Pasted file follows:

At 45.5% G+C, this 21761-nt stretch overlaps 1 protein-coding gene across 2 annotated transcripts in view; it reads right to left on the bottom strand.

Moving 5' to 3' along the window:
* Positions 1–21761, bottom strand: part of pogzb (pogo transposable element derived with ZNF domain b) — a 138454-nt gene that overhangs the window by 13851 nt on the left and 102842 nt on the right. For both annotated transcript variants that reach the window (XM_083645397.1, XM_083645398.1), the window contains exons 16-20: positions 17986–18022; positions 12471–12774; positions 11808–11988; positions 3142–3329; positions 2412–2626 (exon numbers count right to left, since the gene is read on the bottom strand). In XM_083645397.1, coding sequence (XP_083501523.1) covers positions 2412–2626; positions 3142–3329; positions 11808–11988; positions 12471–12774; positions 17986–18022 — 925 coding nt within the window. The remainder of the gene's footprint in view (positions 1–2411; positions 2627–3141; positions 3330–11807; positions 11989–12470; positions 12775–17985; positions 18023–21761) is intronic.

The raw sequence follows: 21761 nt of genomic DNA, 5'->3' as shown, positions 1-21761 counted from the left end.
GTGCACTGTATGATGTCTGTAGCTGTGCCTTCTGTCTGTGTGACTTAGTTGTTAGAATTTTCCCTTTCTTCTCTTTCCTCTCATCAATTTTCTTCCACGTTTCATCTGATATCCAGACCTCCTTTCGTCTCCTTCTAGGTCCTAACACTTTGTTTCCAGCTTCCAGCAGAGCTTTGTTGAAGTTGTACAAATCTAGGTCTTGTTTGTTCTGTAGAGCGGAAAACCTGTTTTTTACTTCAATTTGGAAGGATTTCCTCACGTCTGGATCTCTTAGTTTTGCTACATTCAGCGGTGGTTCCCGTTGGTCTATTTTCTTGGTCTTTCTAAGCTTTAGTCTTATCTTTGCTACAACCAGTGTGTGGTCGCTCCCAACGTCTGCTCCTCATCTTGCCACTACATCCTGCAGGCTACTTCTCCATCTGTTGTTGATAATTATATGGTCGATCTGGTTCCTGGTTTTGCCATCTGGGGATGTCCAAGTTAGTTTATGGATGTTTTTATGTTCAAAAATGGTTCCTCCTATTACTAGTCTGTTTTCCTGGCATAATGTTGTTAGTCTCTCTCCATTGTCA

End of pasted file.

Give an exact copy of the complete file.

At 45.5% G+C, this 21761-nt stretch overlaps 1 protein-coding gene across 2 annotated transcripts in view; it reads right to left on the bottom strand.

Moving 5' to 3' along the window:
* Positions 1–21761, bottom strand: part of pogzb (pogo transposable element derived with ZNF domain b) — a 138454-nt gene that overhangs the window by 13851 nt on the left and 102842 nt on the right. For both annotated transcript variants that reach the window (XM_083645397.1, XM_083645398.1), the window contains exons 16-20: positions 17986–18022; positions 12471–12774; positions 11808–11988; positions 3142–3329; positions 2412–2626 (exon numbers count right to left, since the gene is read on the bottom strand). In XM_083645397.1, coding sequence (XP_083501523.1) covers positions 2412–2626; positions 3142–3329; positions 11808–11988; positions 12471–12774; positions 17986–18022 — 925 coding nt within the window. The remainder of the gene's footprint in view (positions 1–2411; positions 2627–3141; positions 3330–11807; positions 11989–12470; positions 12775–17985; positions 18023–21761) is intronic.

The raw sequence follows: 21761 nt of genomic DNA, 5'->3' as shown, positions 1-21761 counted from the left end.
GTGCACTGTATGATGTCTGTAGCTGTGCCTTCTGTCTGTGTGACTTAGTTGTTAGAATTTTCCCTTTCTTCTCTTTCCTCTCATCAATTTTCTTCCACGTTTCATCTGATATCCAGACCTCCTTTCGTCTCCTTCTAGGTCCTAACACTTTGTTTCCAGCTTCCAGCAGAGCTTTGTTGAAGTTGTACAAATCTAGGTCTTGTTTGTTCTGTAGAGCGGAAAACCTGTTTTTTACTTCAATTTGGAAGGATTTCCTCACGTCTGGATCTCTTAGTTTTGCTACATTCAGCGGTGGTTCCCGTTGGTCTATTTTCTTGGTCTTTCTAAGCTTTAGTCTTATCTTTGCTACAACCAGTGTGTGGTCGCTCCCAACGTCTGCTCCTCATCTTGCCACTACATCCTGCAGGCTACTTCTCCATCTGTTGTTGATAATTATATGGTCGATCTGGTTCCTGGTTTTGCCATCTGGGGATGTCCAAGTTAGTTTATGGATGTTTTTATGTTCAAAAATGGTTCCTCCTATTACTAGTCTGTTTTCCTGGCATAATGTTGTTAGTCTCTCTCCATTGTCA